Moksha Sommer

This is a recording of the audio portion of a sound and visual installation done as a portrait of a man named 'Taruno'. Taruno’s story was undeniably lucid. He had come from a household of abuse where he had begun consuming large amounts of alcohol before the age of 10 and would often blackout into sleep. He was sexually abused by his mother, raped by a mentally handicapped neighbor (his parents knew about this and chose to do nothing), and went through addiction that manifested in a multitude of ways; as alcoholism, drug addiction, sex addiction, and more. His turning point was when he was working in a hospital and stealing medication. He almost died from the level of abuse that he was subjecting his body to. His stealing was discovered by the hospital and, astonishingly, what they offered him was rehab. At this crucial point Taruno experienced a God-like vision and radically shifted everything in his life. After recovery he went back to school and became a therapist for people with addiction. In the interviews that I did with him he shared all of this information in great and disturbing depth and also spoke about treatment methods that he utilizes for current patients which deal with addressing trauma locked in the limbic brain and tactile, multisensory methods that can treat those traumas more effectively than psychoanalytical processing. I edited these interviews down from a few hours of material to three segments that were an average of 15 minutes each. For the presentation of the piece, in a private room in the exhibition space, I placed a bed, a wooden school chair, and a ladder. The room was lit by a single light bulb suspended above the ladder. I composed a sound piece comprised of several layers of my voice yielding an unending wave of hypnotic sound that also had momentary sections of standard lullabies. This sound piece radiated from under the bed while Taruno’s voice came from three separate sources speaking different parts of his story. If one stood in the center of the room one would hear the music but be unable to discern what the voices were saying. In order to hear the different segments one had to sit in the chair, lie in the bed, or climb the ladder. The textiles used in the room were bought from Goodwills and smelled dingy. This piece played a great deal upon the viewers discomfort with what they were encountering, the lulling provided by the music, and the inherent oxymoronic play between repulsion, empathy, and hope.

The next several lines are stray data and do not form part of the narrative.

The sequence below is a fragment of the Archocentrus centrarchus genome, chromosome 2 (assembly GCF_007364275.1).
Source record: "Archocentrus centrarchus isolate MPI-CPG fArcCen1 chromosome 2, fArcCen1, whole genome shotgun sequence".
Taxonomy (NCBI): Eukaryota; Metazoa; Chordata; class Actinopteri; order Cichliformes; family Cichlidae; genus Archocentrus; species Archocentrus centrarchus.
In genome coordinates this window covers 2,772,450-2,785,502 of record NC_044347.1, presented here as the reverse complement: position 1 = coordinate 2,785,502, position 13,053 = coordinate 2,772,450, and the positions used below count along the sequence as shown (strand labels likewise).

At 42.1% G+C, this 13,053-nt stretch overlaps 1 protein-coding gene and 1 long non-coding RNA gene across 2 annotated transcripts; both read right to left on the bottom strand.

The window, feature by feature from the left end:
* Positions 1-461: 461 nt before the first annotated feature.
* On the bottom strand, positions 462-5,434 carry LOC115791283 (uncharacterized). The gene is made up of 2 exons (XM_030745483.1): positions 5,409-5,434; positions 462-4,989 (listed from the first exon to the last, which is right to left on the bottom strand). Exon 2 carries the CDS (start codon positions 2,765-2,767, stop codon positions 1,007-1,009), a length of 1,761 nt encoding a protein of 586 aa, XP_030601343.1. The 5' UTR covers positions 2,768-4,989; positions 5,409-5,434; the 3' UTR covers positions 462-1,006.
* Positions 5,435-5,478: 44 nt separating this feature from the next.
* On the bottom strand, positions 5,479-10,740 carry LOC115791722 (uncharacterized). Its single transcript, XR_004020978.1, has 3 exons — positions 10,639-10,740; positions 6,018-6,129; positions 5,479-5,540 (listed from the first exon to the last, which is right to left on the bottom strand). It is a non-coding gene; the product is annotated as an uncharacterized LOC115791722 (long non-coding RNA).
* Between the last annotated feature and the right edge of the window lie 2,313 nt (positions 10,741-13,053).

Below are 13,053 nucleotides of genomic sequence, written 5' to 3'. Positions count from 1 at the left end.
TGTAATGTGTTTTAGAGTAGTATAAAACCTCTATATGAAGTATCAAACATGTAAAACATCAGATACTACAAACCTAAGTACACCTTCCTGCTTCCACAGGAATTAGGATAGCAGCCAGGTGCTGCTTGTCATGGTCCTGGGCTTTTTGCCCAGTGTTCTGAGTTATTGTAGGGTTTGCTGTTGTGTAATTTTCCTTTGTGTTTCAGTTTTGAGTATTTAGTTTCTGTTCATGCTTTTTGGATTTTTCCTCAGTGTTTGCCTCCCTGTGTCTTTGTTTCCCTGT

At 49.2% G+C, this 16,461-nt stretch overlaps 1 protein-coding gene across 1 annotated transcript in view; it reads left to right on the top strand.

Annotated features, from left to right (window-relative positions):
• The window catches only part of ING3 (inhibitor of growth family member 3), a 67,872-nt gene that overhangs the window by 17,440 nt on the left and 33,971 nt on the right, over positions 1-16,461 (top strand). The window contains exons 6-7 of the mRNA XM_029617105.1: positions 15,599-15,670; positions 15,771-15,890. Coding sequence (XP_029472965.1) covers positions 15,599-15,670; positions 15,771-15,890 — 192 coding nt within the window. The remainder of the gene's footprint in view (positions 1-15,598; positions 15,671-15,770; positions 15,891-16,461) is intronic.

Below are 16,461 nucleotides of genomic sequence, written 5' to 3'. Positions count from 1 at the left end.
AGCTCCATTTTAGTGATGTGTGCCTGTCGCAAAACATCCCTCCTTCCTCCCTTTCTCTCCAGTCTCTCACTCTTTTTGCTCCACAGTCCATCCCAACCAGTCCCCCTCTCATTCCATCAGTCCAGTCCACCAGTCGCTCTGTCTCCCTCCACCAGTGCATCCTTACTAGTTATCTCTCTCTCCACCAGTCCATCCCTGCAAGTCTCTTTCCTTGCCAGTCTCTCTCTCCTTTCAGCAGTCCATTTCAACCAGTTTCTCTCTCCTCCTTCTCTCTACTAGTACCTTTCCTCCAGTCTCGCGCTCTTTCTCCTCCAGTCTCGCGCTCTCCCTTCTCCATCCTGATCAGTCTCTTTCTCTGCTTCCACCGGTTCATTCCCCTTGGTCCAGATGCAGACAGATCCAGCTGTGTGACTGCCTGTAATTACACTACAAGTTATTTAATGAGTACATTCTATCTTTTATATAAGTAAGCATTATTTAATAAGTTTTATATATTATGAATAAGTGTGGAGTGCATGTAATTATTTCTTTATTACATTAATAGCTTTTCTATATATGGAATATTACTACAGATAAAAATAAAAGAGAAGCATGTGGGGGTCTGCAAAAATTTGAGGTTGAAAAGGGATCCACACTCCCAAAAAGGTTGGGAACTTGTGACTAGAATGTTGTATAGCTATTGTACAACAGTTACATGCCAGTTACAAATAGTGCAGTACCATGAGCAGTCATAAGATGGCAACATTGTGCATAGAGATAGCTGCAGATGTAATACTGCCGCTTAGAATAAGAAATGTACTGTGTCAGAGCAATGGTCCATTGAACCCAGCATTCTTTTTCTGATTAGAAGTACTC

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    Taruno 12:52